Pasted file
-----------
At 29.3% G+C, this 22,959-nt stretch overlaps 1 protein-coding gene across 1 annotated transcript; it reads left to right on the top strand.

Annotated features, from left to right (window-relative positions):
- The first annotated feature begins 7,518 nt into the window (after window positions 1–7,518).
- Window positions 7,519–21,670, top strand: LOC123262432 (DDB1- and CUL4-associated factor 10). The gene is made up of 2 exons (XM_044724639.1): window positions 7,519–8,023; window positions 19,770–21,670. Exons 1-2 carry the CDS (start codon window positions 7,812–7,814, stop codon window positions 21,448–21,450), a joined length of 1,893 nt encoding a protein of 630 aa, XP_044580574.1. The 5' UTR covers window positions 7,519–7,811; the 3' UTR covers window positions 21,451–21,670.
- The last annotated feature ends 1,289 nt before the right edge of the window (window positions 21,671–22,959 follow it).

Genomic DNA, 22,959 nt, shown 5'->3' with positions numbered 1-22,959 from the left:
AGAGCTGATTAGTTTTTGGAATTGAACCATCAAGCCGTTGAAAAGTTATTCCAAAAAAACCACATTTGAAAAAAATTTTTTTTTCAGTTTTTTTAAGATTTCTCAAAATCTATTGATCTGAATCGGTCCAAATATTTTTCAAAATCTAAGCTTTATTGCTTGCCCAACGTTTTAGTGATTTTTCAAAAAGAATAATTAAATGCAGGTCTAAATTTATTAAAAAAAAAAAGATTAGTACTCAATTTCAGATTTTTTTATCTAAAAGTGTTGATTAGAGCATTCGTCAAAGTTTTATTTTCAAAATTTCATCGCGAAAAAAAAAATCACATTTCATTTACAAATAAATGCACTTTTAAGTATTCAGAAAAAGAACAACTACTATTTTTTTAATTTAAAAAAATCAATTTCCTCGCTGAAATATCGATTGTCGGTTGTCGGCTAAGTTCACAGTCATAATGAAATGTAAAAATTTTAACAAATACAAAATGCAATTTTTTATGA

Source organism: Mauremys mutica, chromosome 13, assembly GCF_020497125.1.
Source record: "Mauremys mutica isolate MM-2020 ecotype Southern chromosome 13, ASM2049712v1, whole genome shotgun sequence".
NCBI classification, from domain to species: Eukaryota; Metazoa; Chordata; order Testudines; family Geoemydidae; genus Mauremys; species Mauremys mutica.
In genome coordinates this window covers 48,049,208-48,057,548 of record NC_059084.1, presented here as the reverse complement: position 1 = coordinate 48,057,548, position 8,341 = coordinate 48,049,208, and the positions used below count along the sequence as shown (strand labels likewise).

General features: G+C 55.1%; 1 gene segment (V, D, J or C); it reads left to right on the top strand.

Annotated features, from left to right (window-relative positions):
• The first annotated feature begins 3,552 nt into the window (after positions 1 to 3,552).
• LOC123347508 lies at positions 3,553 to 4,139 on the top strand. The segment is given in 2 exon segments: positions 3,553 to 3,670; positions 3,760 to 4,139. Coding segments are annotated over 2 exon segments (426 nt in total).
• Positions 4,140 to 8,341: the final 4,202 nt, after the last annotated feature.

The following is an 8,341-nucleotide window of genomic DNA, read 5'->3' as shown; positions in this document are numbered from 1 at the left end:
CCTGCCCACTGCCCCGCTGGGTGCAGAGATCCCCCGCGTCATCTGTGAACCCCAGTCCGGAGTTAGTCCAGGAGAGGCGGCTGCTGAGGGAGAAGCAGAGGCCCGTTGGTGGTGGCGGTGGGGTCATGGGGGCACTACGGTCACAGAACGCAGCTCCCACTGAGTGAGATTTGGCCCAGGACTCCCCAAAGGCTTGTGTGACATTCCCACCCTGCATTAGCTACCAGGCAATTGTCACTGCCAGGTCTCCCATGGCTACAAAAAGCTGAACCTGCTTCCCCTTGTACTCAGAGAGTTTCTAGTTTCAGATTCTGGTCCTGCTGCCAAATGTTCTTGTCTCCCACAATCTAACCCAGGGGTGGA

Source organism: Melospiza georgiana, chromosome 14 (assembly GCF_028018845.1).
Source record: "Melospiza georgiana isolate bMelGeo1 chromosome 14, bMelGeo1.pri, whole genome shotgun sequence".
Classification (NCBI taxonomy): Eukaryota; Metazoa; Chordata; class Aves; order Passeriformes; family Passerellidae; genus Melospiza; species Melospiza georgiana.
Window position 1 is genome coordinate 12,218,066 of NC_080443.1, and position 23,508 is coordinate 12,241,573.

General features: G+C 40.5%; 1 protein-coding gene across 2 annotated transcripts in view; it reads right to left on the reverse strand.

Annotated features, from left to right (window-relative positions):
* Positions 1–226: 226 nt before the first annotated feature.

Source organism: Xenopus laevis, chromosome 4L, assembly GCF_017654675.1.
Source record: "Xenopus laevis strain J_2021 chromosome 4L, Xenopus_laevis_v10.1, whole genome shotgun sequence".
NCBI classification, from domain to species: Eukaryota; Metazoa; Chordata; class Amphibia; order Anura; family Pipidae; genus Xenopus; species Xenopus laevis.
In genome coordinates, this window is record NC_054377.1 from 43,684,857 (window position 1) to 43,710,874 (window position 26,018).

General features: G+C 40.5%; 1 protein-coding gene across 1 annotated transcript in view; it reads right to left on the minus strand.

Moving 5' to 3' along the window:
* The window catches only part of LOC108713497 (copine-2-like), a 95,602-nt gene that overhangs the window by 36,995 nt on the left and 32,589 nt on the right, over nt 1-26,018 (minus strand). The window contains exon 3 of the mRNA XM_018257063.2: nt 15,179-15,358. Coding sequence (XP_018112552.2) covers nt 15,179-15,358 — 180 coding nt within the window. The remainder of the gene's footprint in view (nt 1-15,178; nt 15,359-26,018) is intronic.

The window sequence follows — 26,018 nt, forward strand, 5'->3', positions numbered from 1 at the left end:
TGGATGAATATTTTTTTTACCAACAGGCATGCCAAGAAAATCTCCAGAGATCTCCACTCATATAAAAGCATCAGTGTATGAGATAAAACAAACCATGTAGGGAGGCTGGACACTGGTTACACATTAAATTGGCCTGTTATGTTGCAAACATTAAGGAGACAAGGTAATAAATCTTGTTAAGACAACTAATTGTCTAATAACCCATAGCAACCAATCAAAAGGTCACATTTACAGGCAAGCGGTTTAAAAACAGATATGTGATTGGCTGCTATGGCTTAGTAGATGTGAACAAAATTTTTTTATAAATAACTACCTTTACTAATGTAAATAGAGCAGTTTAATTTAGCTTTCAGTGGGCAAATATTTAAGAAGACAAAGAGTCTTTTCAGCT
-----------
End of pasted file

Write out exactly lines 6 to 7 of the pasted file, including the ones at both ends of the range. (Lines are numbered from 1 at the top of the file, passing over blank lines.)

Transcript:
Genomic DNA, 22,959 nt, shown 5'->3' with positions numbered 1-22,959 from the left:
AGAGCTGATTAGTTTTTGGAATTGAACCATCAAGCCGTTGAAAAGTTATTCCAAAAAAACCACATTTGAAAAAAATTTTTTTTTCAGTTTTTTTAAGATTTCTCAAAATCTATTGATCTGAATCGGTCCAAATATTTTTCAAAATCTAAGCTTTATTGCTTGCCCAACGTTTTAGTGATTTTTCAAAAAGAATAATTAAATGCAGGTCTAAATTTATTAAAAAAAAAAAGATTAGTACTCAATTTCAGATTTTTTTATCTAAAAGTGTTGATTAGAGCATTCGTCAAAGTTTTATTTTCAAAATTTCATCGCGAAAAAAAAAATCACATTTCATTTACAAATAAATGCACTTTTAAGTATTCAGAAAAAGAACAACTACTATTTTTTTAATTTAAAAAAATCAATTTCCTCGCTGAAATATCGATTGTCGGTTGTCGGCTAAGTTCACAGTCATAATGAAATGTAAAAATTTTAACAAATACAAAATGCAATTTTTTATGA